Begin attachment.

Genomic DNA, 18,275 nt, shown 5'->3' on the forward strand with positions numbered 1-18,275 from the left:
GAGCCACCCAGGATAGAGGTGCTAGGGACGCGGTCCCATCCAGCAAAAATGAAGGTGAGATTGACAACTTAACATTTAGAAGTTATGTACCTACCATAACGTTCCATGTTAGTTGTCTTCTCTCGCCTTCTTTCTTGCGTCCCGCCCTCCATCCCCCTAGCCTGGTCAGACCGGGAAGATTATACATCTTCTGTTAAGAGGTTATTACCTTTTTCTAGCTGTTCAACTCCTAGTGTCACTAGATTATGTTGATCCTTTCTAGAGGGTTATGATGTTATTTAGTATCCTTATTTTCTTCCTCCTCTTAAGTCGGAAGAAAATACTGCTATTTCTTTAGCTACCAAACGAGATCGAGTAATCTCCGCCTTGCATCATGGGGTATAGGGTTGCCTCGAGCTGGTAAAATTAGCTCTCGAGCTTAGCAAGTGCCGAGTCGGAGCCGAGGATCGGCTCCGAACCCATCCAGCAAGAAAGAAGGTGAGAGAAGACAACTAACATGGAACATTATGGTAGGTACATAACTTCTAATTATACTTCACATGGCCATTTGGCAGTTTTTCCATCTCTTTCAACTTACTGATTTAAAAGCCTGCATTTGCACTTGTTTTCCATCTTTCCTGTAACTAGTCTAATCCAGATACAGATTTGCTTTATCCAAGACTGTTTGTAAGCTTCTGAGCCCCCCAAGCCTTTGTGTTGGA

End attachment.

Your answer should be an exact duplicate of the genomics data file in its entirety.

Genomic DNA, 18,275 nt, shown 5'->3' on the forward strand with positions numbered 1-18,275 from the left:
GAGCCACCCAGGATAGAGGTGCTAGGGACGCGGTCCCATCCAGCAAAAATGAAGGTGAGATTGACAACTTAACATTTAGAAGTTATGTACCTACCATAACGTTCCATGTTAGTTGTCTTCTCTCGCCTTCTTTCTTGCGTCCCGCCCTCCATCCCCCTAGCCTGGTCAGACCGGGAAGATTATACATCTTCTGTTAAGAGGTTATTACCTTTTTCTAGCTGTTCAACTCCTAGTGTCACTAGATTATGTTGATCCTTTCTAGAGGGTTATGATGTTATTTAGTATCCTTATTTTCTTCCTCCTCTTAAGTCGGAAGAAAATACTGCTATTTCTTTAGCTACCAAACGAGATCGAGTAATCTCCGCCTTGCATCATGGGGTATAGGGTTGCCTCGAGCTGGTAAAATTAGCTCTCGAGCTTAGCAAGTGCCGAGTCGGAGCCGAGGATCGGCTCCGAACCCATCCAGCAAGAAAGAAGGTGAGAGAAGACAACTAACATGGAACATTATGGTAGGTACATAACTTCTAATTATACTTCACATGGCCATTTGGCAGTTTTTCCATCTCTTTCAACTTACTGATTTAAAAGCCTGCATTTGCACTTGTTTTCCATCTTTCCTGTAACTAGTCTAATCCAGATACAGATTTGCTTTATCCAAGACTGTTTGTAAGCTTCTGAGCCCCCCAAGCCTTTGTGTTGGA